The Chinese government is developing a high-tech spy state, amassing huge amounts of data on its 1.4 billion citizens. It uses the information gathered to encourage good behavior in a morally unmoored society. That doesn’t sound bad, does it? Yet numerous surveillance projects suggest a dismal future. In China, anyone whose ideas conflict with Communist Party goals is monitored and punished. That includes human rights lawyers, house church pastors, and religious minorities.
Spying on citizens isn’t new in China. But today’s technology makes surveillance easier and more widespread. An estimated 170 million surveillance cameras now cover China.
Using a nationwide system called “Skynet,” China plans to monitor 100% of its public areas and industries by 2020. A key part of Skynet is facial recognition technology. It can scan faces in concert halls, classrooms, and crosswalks, pinpointing everyone from inattentive students to jaywalkers.
Once authorities identify a face, it’s connected to a name and government-issued ID number. Other information is also linked: Does he or she have a criminal record? Hold any views contrary to the Communist Party? Attend an unsanctioned house church?
James Andrew Lewis, a technology expert at the Center for Strategic and International Studies, says, “When [the system is] fully deployed, every aspect of your public life will be recorded by the government.”
In addition, more than a billion Chinese citizens use the WeChat app to send messages. All of those are accessible to the government. This digital trail can reveal personal tidbits: plans with friends, routes around town, even a favorite dish at a noodle shop.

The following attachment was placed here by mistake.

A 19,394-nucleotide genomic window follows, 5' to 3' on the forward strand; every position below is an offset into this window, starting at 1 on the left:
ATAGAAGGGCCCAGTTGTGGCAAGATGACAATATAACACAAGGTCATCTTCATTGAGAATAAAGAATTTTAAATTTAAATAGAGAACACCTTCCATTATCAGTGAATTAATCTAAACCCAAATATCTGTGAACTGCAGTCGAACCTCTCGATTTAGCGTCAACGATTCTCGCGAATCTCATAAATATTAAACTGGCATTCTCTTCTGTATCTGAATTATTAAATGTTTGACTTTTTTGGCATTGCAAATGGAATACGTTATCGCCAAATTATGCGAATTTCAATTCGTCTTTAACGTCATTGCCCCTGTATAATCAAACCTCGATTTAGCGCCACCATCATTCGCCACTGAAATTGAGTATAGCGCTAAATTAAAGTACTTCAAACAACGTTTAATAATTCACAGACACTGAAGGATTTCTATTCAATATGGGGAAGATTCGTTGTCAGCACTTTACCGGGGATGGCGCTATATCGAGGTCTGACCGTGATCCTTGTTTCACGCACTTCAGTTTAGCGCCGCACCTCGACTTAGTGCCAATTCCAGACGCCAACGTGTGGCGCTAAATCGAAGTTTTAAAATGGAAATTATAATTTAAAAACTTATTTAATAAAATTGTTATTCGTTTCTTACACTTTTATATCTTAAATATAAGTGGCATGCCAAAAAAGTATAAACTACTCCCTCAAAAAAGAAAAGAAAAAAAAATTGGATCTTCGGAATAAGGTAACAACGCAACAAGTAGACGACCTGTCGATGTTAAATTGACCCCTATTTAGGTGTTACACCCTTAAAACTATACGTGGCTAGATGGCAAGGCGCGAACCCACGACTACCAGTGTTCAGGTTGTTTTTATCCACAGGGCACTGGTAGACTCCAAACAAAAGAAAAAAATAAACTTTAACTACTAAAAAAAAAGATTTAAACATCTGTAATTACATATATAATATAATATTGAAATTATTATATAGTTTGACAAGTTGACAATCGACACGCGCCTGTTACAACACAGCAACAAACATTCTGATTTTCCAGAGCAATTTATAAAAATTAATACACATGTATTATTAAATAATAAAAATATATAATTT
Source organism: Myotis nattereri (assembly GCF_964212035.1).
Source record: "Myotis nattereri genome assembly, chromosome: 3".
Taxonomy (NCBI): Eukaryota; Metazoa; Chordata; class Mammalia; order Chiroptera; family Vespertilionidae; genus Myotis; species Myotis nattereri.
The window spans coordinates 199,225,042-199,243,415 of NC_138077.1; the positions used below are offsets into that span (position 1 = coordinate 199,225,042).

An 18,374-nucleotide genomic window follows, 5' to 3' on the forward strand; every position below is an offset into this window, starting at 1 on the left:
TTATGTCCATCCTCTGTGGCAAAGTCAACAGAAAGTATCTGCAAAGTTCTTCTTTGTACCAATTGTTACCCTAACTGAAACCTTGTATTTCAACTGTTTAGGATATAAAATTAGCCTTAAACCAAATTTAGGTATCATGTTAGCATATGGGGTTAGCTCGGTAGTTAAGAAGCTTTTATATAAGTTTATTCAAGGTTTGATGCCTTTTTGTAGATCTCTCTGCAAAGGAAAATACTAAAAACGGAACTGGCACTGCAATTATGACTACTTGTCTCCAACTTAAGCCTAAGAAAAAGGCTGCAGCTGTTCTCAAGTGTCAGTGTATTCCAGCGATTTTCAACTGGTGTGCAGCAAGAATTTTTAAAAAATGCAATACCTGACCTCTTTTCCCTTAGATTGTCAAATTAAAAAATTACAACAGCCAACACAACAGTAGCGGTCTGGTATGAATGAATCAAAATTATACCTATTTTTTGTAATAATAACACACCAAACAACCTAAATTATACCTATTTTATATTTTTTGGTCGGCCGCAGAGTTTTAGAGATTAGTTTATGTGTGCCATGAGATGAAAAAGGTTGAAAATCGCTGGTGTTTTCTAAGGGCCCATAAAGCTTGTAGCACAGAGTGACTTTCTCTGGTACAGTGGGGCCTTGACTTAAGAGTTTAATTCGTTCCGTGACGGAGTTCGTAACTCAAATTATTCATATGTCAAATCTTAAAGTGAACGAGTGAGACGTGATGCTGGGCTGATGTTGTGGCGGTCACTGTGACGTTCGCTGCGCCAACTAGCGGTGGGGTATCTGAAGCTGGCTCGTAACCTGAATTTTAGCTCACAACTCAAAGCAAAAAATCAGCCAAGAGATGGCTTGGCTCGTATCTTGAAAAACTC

The near-constant surveillance makes it difficult for house church leaders to organize, hold secret services, or inform outsiders of persecution. That’s according to Dean Cheng, an expert on China at the Heritage Foundation.
Cheng says China uses a “social credit system” to score individuals and companies based on their support or harm to society. Those scores are supported by the surveillance data gathered. China uses the information to seek to force people to conform to the Communist Party’s wishes. The nation hopes these measures will “allow the trustworthy to roam everywhere under heaven while making it hard for the discredited to take a single step.”
China’s technology isn’t yet perfect: Computers can’t consistently identify a person immediately from a scan. But the tech is improving. And in areas where China lags behind, Lewis says the country steals technology from American companies. He says, “The end goal is to keep the [Communist] Party in power.”